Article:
🔥6825

Image via 40ClipQ/Instagram

The Rap-Up is the only weekly round-up providing you with the best rap songs you need to hear. Support real, independent music journalism by subscribing to Passion of the Weiss on Patreon.

Steven Louis raised the air conditioning.



[embedded content]

As Young Thug’s defense lawyer deals with contempt of court charges and his murder trial descends into a unique strain of depravity, it’s a relief to hear some new sounds from the Young Thug multiverse. At this point, it’s a rottenness that we’ve gotten used to — or maybe other awful, loud things have been foregrounded — but one of the most exhilarating and influential artists of this generation is trapped in a Fulton County cell. He’s stuck there alongside musical collaborators, lifelong friends and family, while his lyrics and music videos are introduced as evidence of bloodthirst.

Lil Keed, one of the only foundational YSL members to avoid the carceral beast, passed in 2022 at just 24 years old. The physical world continues to degrade and destroy these men, but their music allows for liminal transcendence. Thugger hovers across the city in the peppermint patty and joyously reminds us all that he once demanded to be called SEX. Keed twinges as he looks for the re-up and shops at Staple Pigeon. His brother, Lil Gotit, pulls an all-nighter just for the sport, geeked up and tweakin’. Can you blame him? Freedom is a weapon, upped and loaded because Pierre wanted to come out here.



[embedded content]

Why is Gary Anderson fashioning a huge Bread Gang pendant to his single-bar facemask? Did Percy Harvin really have to eat her kids’ fruit snacks after he smashed? The Memphis superstar rightfully remains something of a Southern folk hero and blue-collar, mud-drenched rap outfit, despite the insane amounts of money he’s talking on this latest album. He’s fantastic on this as the “Rich Viking,” the souped-up Chevy truck hopping off the interstate so Bagg can buy instant ramen and eat it in the gas station parking lot. Is it a waste of Baccarat cologne if you hit the blunt right after? Is the dollar sign a real Zodiac symbol? Questions like these are not for the wealthy nor the Nordic.



[embedded content]

LUCKI is one of the few artists his age that truly can claim he’s fathered a critical sound for contemporary rap. It’s everywhere now, but this specific blend of sedated genius and disaffected hedonism was pioneered by a 17-year-old in South Chicago, known then as Lucki Eck$. Years before it was a derivative, LUCKI made searing music by mumbling his raps — bars which tinted and blurred those lines between celebration and confession. His new full-length, GEMINI!, opens with a warmer, brisker and more soulful intro. “On They Way” is what it sounds like to feel alone in a house full of people, or to scale the mountain of incentive salience at your local strip club. LUCKI says that he’s in LA now, and moving his kid with him — as he raps here, “you did what I did, I’mma do what I do.” An ode to selfishness as self-preservation.



[embedded content]

40ClipQ is outside, somewhere in Alameda to be more exact. Ironically, not much of what’s on screen is stuff you have to go outside for; Q mostly counts money, eats snacks and bops to the beat with his homie, which he could also do in his basement. But “Come to My Basement” is for sure a worse song title, and “Come Outside” is 100 seconds of bouncy shit talk that effectively ups the mood. This is music for bringing a date you don’t even care about that much to a Michelin-star restaurant and she’s so out of her element that she can’t order. If you’re reading this and find familiarity in 40ClipQ’s description of “outside,” throw your phone into traffic and never go back in.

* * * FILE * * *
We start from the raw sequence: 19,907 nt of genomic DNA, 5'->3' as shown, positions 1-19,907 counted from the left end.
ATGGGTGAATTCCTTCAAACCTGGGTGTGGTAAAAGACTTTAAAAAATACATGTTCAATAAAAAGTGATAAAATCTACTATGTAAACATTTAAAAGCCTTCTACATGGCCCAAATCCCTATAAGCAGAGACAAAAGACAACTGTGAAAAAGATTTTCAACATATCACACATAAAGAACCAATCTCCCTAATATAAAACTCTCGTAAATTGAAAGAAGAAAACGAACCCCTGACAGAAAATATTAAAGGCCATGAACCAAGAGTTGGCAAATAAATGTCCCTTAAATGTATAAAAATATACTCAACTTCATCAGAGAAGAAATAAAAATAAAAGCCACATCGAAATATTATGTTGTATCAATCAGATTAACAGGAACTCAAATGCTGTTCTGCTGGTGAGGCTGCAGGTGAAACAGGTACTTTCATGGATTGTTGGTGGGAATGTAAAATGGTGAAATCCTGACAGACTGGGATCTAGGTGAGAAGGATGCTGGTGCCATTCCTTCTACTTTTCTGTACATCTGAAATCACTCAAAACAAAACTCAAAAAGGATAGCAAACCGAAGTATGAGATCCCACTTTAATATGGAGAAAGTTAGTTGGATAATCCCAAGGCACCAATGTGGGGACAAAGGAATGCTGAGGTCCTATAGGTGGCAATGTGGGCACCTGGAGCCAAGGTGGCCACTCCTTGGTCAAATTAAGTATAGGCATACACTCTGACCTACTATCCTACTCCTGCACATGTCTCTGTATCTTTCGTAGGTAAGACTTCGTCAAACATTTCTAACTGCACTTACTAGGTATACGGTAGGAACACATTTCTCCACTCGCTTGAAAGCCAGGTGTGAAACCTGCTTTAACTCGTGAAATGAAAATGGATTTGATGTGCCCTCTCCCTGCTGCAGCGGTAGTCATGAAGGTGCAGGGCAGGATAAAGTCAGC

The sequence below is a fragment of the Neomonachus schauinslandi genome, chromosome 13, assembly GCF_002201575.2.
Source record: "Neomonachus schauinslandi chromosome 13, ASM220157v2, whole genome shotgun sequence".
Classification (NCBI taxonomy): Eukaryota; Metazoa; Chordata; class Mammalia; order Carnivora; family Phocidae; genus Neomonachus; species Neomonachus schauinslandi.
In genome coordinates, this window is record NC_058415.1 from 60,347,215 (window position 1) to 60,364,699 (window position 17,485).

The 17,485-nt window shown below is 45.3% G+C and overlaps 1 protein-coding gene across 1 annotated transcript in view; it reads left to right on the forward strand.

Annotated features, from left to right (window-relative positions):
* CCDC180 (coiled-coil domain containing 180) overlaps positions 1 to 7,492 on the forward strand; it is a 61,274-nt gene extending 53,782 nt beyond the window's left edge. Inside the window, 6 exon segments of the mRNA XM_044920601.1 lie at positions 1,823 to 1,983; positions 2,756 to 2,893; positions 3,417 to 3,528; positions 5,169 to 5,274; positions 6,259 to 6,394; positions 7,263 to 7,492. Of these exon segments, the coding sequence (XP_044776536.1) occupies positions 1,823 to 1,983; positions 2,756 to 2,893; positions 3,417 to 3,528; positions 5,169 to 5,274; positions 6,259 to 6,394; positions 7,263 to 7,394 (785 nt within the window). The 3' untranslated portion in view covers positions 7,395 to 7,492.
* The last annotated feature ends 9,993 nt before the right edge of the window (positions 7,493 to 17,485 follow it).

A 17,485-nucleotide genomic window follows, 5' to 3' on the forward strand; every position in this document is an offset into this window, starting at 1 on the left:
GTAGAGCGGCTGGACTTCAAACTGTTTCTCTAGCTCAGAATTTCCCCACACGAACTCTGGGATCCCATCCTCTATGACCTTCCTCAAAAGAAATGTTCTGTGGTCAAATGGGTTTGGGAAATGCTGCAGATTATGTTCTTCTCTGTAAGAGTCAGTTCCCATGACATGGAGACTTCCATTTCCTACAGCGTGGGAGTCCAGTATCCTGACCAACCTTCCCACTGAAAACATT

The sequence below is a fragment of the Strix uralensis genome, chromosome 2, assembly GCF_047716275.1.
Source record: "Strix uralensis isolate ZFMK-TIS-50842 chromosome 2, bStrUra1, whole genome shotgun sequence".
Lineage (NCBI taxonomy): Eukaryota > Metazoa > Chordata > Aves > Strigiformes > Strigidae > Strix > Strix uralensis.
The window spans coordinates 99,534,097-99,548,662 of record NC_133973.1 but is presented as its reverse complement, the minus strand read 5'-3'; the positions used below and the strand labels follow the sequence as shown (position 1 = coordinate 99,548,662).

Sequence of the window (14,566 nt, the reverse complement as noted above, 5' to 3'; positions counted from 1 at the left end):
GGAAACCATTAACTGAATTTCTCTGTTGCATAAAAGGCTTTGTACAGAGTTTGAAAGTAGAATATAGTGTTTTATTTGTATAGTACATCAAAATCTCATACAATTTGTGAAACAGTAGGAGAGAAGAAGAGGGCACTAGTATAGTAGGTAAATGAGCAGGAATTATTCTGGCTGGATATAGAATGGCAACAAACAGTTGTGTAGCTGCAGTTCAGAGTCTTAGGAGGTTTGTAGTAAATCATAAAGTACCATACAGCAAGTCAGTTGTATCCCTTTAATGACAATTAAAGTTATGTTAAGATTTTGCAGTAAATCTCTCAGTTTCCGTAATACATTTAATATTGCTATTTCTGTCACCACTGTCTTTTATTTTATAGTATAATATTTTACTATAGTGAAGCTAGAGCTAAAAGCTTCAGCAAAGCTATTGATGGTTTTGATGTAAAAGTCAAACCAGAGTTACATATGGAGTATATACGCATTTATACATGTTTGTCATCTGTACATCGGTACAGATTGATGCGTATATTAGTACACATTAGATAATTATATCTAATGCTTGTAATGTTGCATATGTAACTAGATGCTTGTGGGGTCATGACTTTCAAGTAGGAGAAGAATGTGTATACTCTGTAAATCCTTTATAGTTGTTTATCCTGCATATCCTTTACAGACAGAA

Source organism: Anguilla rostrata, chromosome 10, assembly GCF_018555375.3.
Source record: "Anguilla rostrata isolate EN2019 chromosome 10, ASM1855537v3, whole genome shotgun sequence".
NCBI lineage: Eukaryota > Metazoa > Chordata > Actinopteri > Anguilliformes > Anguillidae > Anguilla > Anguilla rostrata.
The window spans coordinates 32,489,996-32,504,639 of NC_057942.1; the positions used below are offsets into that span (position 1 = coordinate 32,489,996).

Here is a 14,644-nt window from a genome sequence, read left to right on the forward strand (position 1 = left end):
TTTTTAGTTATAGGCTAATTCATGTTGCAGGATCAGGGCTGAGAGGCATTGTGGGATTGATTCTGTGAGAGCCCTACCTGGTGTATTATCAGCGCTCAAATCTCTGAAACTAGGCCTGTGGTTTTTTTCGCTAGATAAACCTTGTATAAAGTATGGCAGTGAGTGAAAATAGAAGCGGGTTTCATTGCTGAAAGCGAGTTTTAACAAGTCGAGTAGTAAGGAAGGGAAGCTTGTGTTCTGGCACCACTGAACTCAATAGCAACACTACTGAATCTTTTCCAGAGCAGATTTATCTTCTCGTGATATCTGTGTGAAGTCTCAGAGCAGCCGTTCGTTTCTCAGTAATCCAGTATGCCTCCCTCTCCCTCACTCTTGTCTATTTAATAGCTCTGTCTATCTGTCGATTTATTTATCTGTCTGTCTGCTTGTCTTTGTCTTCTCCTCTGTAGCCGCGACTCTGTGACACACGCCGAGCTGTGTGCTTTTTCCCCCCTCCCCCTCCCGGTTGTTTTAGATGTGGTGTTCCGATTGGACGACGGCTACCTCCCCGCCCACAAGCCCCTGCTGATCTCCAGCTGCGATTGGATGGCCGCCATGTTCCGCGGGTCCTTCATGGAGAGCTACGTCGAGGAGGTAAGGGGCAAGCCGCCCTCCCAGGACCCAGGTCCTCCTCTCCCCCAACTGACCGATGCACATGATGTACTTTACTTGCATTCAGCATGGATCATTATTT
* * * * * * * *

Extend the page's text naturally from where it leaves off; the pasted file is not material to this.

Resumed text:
[embedded content]

Someone must’ve heard that we needed an anthem for the empaths. “Bitches talking shit, that’s not my problem,” the Brooklyn-based chamber-popper airs out over her latest release. You know what rhymes with solitude? Guava juice, hell yeah. If LUCKI’s new drop is top-shelf disaffectedness, “Not My Problem” is heat-seeking unaffectedness. Laila’s flow is like standing under the one functioning cooling vent on the G train, everyone and everything else dissolving away into the etheral realm of None of Our Business.



[embedded content]

A brief revisit to the Chupacabra interview that we dropped a few days ago. The singles are singling — sunshine G-funk raps with Game, Jay Worthy and Larry June cannot and will not fail around these parts — but “A Quik Message” is one of the essential new songs from Compton’s premier pick-and-roll duo. It’s jazzy and cinematic, the beat tabulating a stage and runway, as if a pivotal character is getting introduced to the movie. “XXL wanna erase me from history / what is DJ Quik, a mystery?” We don’t rap beef, as our readership is well aware, but we would be mortified at the mere idea of not including DJ Quik on our “all-time best” lists. “And like that…we’re gone.”



[embedded content]

[embedded content]

[embedded content]

[embedded content]

[embedded content]


We rely on your support to keep POW alive. Please take a second to donate on Patreon!

image

Related Posts

Knowledge The Pirate Drops ‘Oni Experience’ Off ‘Family Jewels’ Album

Eminem Advocates For Gun Control In ‘Darkness’ Video

Young Thug Hospitalized — & No One Knows Why

Future & Drake’s ‘Life Is Good’ Is Now 4x Platinum

Ari Melber Quotes ‘Vintage 50 Cent’ While Comparing Him To Donald Trump — & 50 Reacts

An Interview with Vera Sola